Gwyneth Paltrow and Church Growth

April 24th, 2014
Gwyneth Paltrow | Bigstock

I recently read an interview with Gwyneth Paltrow that made me think about my church.

“I think it's different when you have an office job, because it's routine and, you know, you can do all the stuff in the morning and then you come home in the evening,” said Paltrow, “When you're shooting a movie, they're like, ‘We need you to go to Wisconsin for two weeks,’ and then you work 14 hours a day and that part of it is very difficult. I think to have a regular job and be a mom is not as, of course there are challenges, but it's not like being on set.”

Of course, many moms with “regular” jobs were irritated by her comments. I'm sure any one of us (mothers or not) would switch places with her to receive the salary she gets. She also draws a lot of criticism for her website's newsletter. She wants to give advice to moms but her tips and suggestions are far too expensive for moms with “regular jobs.” She said that new mothers would look good in boots from Bottega Veneta (I had to Google it) which go for $400. She recommends vacation sites to parents that only A-Listers with A-List money can afford.

But critics be damned, Ms. Paltrow can continue to do what she wants. It's obvious that she is catering to a certain crowd: people with money to spend. Those of us with regular jobs can complain all we want, but people are still going to buy things on her website and follow her tips for a better, posher life.

What does that have to do with church? Well, we too seem to “cater” (I know, I felt uncomfortable writing “cater”) to a certain crowd. Only we can't really afford to do so. We continue to pour resources into ministries and activities that we're already comfortable doing and have been doing for years. We hesitate to do new things because they seem too risky; we don't want to fail because it'll hurt too much; it'll be too discouraging; it might force us to face the reality that our church is indeed declining.

Our outreach ministries end up reaching out to one another. Our target demographic (often unintentionally) is people who are already going to our church or have been going to a church for years. We do things that we think are fun and normal church things for us, failing to realize that what's normal for us may be completely foreign to someone who's never stepped a foot into our church.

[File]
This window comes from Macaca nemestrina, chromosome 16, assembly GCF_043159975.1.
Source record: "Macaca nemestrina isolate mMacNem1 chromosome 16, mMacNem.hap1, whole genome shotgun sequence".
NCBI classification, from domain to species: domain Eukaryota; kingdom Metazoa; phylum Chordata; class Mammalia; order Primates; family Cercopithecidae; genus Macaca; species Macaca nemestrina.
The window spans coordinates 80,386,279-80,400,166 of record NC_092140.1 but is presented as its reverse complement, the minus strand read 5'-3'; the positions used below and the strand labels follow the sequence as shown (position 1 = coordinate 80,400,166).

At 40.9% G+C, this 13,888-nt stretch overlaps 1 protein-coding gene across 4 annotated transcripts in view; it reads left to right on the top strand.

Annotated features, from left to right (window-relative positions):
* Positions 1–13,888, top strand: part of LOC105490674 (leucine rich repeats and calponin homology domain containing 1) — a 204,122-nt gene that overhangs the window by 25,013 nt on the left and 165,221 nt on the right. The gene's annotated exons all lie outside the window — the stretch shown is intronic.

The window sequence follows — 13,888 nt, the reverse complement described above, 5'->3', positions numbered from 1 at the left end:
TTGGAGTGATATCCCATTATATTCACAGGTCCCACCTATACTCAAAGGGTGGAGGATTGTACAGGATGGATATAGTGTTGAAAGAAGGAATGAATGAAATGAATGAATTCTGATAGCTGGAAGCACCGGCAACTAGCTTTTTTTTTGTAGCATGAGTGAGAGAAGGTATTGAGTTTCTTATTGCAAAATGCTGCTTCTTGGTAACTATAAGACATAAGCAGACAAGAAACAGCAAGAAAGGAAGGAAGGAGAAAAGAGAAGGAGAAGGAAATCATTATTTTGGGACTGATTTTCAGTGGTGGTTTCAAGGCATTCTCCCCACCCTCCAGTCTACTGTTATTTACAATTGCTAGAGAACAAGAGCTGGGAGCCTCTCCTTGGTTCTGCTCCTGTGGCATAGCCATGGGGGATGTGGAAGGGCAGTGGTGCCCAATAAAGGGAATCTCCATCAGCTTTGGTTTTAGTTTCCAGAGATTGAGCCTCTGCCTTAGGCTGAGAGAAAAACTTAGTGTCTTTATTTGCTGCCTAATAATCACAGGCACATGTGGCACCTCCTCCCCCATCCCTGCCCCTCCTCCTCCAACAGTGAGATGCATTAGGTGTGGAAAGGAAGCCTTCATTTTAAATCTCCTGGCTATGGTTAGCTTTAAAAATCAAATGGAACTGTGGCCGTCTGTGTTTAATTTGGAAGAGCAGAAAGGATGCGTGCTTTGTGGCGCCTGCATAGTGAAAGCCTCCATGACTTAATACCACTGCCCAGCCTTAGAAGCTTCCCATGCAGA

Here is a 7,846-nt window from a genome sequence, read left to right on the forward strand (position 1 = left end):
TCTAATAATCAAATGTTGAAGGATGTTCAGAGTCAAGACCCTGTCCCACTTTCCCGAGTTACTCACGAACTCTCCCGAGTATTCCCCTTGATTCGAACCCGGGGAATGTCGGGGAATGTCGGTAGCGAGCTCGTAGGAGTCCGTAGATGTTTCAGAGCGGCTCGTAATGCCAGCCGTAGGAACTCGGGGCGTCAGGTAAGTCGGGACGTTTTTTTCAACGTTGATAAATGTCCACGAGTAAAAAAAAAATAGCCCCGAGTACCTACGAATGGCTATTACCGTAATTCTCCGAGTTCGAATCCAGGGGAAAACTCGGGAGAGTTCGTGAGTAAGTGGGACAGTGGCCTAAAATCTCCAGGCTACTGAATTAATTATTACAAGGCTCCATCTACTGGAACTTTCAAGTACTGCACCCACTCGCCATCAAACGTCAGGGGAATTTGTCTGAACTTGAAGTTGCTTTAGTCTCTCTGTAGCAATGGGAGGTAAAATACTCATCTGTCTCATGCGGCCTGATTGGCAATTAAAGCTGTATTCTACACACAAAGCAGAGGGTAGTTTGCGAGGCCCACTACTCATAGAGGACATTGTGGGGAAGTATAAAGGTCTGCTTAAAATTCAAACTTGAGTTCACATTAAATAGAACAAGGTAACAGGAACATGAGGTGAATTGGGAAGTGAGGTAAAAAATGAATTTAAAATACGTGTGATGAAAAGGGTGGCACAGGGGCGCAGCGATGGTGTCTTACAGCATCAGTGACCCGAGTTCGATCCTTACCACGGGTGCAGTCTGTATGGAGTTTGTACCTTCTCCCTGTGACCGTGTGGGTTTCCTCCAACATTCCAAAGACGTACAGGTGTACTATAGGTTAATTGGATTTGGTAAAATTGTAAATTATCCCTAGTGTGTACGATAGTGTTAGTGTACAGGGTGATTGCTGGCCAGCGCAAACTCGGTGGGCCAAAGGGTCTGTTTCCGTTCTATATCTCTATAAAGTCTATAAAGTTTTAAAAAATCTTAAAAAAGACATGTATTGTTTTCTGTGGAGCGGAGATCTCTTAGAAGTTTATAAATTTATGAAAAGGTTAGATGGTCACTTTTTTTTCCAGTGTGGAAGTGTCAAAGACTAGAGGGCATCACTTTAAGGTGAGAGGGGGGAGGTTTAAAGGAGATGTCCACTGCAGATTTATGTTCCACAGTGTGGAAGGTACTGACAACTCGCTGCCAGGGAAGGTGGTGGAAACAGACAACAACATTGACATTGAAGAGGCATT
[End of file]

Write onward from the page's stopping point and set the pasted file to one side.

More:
Being Korean and part of a Korean church for most of my life, I'm still not completely familiar with what a church bazaar is. All I think of is “bizarre.” (It's a huge rummage sale, right? Then why not call it a rummage sale?)

I don't have the answers. I'm still trying to figure things out for my wonderful church, which like many other local churches, seems to be one of the town's best kept secrets. Except churches shouldn't be a secret.

I can write that we need to begin looking outward, instead of inward; we need to be more invitational rather than simply welcoming; we need to be more focused on being missional rather than on maintaining the church. But we all know that it's easier said than done.

I also believe that each church is uniquely equipped to serve a need in their community, no matter the size or makeup of the church. Therefore, there is no “one size fits all” solution for every congregation.

All I can offer (and ask for) are prayers. Prayers that we will know that as much faith we have in God, God has more faith in us. That we'll realize that we have great news that people want and need to hear. That our faith will be stronger than our fears. That we'll understand that failure is okay, and is a great learning opportunity. That God will equip us where we are weak, and humble us where we are strong.

Joseph Yoo is a Ministry Matters contributor and pastor of St. Mark United Methodist Church in Santa Barbara, CA. He is the author of Practical Prayer and Encountering Grace from the Converge Bible Studies series. He blogs at

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